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When failure to yield, isn’t

Posted by on October 24th, 2007 at 10:58 am

One of the major questions the community is grappling with after the deaths of both Tracey Sparling and Brett Jarolimek is; why were the truck drivers not given a citation for failure to yield to a bicycle in a bike lane?

The law (ORS 811.050) seems clear:

“A person commits the offense of failure of a motor vehicle operator to yield to a rider on a bicycle lane if the person is operating a motor vehicle and the person does not yield the right of way to a person operating a bicycle, electric assisted bicycle, moped, motor assisted scooter or motorized wheelchair upon a bicycle lane.”

The cyclists in both recent fatalities were legally in the bike lane at the time of the collisions.

“The cops are misconstruing the law in a biased way…We’ve got a system that is designed to exonerate the car driver.”
–Lawyer Mark Ginsberg

After the Sparling incident I asked Traffic Division Lt. Mark Kruger why no citation was given to the cement truck driver. His response was something to the effect of, “We’ve determined that there was just no way he could have seen her.”

Then, at the scene of the Jarolimek collision, Kruger once again painted a picture of circumstances that led his investigators to believe that the garbage truck driver did everything he could to avoid the collision, and therefore would not be cited. Kruger told me that not only had the truck signaled, slowed, and checked it’s mirror, but that his team believed Jarolimek’s high speed down the hill “could have been a factor.”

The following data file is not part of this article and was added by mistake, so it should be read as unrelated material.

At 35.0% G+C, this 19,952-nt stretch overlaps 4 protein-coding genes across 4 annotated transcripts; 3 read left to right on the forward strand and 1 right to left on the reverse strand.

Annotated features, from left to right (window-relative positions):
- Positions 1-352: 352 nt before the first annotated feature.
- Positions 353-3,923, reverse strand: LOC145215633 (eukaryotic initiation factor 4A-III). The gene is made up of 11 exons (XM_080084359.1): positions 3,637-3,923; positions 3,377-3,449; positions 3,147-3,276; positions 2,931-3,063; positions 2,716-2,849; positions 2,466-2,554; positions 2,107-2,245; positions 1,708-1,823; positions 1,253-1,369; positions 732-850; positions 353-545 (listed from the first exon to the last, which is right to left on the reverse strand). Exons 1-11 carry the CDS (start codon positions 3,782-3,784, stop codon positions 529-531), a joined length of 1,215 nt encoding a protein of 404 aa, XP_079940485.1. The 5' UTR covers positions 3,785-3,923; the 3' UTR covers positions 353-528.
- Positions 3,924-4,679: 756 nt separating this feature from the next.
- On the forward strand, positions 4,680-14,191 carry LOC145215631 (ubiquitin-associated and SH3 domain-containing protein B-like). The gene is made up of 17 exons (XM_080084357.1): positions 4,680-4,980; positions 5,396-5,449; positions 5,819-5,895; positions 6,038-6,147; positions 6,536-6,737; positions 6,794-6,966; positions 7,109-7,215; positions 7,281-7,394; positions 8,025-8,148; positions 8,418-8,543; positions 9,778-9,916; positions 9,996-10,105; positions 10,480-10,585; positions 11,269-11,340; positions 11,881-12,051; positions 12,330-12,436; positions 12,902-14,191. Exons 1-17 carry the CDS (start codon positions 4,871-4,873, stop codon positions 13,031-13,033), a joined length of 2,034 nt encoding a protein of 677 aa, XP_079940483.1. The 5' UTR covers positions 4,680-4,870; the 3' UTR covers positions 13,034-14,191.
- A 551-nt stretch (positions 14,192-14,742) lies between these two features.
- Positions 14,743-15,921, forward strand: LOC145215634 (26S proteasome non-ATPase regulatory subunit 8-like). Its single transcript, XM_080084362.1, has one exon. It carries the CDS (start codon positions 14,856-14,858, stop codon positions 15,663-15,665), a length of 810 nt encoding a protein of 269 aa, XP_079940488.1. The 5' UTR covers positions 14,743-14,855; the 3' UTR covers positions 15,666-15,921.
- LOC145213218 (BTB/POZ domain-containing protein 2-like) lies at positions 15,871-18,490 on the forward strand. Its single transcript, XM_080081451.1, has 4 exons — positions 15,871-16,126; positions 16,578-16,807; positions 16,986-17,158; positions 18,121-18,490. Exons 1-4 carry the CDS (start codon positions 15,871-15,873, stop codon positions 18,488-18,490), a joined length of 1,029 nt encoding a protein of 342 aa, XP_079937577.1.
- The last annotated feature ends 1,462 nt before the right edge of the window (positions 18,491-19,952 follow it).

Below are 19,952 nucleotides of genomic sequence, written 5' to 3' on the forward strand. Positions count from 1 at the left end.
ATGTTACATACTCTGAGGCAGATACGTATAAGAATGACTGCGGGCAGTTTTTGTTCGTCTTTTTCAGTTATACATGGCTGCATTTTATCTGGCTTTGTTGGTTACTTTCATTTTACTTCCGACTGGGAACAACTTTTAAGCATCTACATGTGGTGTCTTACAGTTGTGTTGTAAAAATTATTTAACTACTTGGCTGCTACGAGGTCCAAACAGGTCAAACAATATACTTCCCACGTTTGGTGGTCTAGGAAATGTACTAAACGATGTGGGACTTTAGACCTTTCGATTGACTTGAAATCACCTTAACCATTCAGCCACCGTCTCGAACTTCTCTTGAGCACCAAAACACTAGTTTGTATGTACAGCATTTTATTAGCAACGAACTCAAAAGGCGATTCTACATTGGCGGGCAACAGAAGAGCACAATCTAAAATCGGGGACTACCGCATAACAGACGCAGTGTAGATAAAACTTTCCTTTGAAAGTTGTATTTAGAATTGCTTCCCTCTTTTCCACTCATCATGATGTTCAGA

Over the past two weeks, I have been wrestling with this in my head. What I still don’t understand is,

    If a person willingly moves their vehicle into the travel lane of another vehicle and a collision occurs, should that person be absolved of all responsibility (even if an attempt was made to make sure no one was there)?

KGW reporter Aaron Weiss was also perplexed by this. Yesterday, on KGW’s “Talk of the town” blog, he wrote that the law, “seemed cut and dry to me, but Portland Police see a more nuanced situation.”

When Weiss asked Portland police spokesman Sgt. Brian Schmautz for clarification, here’s what Schmautz said,

“..yielding the right of way, and determining whether a traffic violation has occurred, comes down to a matter of perception. Basically, the driver has to perceive he has to yield the right of way.”

So now, according to an official PPB spokesperson, “perception” plays a role in determining whether or not someone has violated the failure to yield statute.

This was an interesting revelation to me, so I called Portland lawyer Mark Ginsberg this morning to get his input. He did not mince words.

“The cops are miscontruing the law in a biased way. There’s no mental state requirement [also known by its latin name of “mens rea”] for traffic violations. You can accidentally run a red light, or purposely run a red light, either way you are guilty.